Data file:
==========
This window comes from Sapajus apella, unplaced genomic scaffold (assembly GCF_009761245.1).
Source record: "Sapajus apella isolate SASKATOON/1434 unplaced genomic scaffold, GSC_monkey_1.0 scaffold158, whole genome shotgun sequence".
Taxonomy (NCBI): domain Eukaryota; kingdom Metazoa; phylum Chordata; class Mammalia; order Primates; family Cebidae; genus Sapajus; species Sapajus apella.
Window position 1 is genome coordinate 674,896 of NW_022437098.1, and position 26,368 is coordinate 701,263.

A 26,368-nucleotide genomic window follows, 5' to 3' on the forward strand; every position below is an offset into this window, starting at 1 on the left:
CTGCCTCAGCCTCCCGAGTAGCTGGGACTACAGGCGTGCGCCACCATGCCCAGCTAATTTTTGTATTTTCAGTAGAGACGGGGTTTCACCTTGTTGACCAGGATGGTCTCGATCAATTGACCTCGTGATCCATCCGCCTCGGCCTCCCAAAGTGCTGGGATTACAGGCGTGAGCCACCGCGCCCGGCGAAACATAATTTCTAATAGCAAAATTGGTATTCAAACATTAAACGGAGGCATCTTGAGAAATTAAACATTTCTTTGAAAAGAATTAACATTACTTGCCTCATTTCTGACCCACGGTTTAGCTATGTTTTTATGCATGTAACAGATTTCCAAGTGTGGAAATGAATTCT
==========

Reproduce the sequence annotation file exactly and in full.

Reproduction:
This window comes from Sapajus apella, unplaced genomic scaffold (assembly GCF_009761245.1).
Source record: "Sapajus apella isolate SASKATOON/1434 unplaced genomic scaffold, GSC_monkey_1.0 scaffold158, whole genome shotgun sequence".
Taxonomy (NCBI): domain Eukaryota; kingdom Metazoa; phylum Chordata; class Mammalia; order Primates; family Cebidae; genus Sapajus; species Sapajus apella.
Window position 1 is genome coordinate 674,896 of NW_022437098.1, and position 26,368 is coordinate 701,263.

A 26,368-nucleotide genomic window follows, 5' to 3' on the forward strand; every position below is an offset into this window, starting at 1 on the left:
CTGCCTCAGCCTCCCGAGTAGCTGGGACTACAGGCGTGCGCCACCATGCCCAGCTAATTTTTGTATTTTCAGTAGAGACGGGGTTTCACCTTGTTGACCAGGATGGTCTCGATCAATTGACCTCGTGATCCATCCGCCTCGGCCTCCCAAAGTGCTGGGATTACAGGCGTGAGCCACCGCGCCCGGCGAAACATAATTTCTAATAGCAAAATTGGTATTCAAACATTAAACGGAGGCATCTTGAGAAATTAAACATTTCTTTGAAAAGAATTAACATTACTTGCCTCATTTCTGACCCACGGTTTAGCTATGTTTTTATGCATGTAACAGATTTCCAAGTGTGGAAATGAATTCT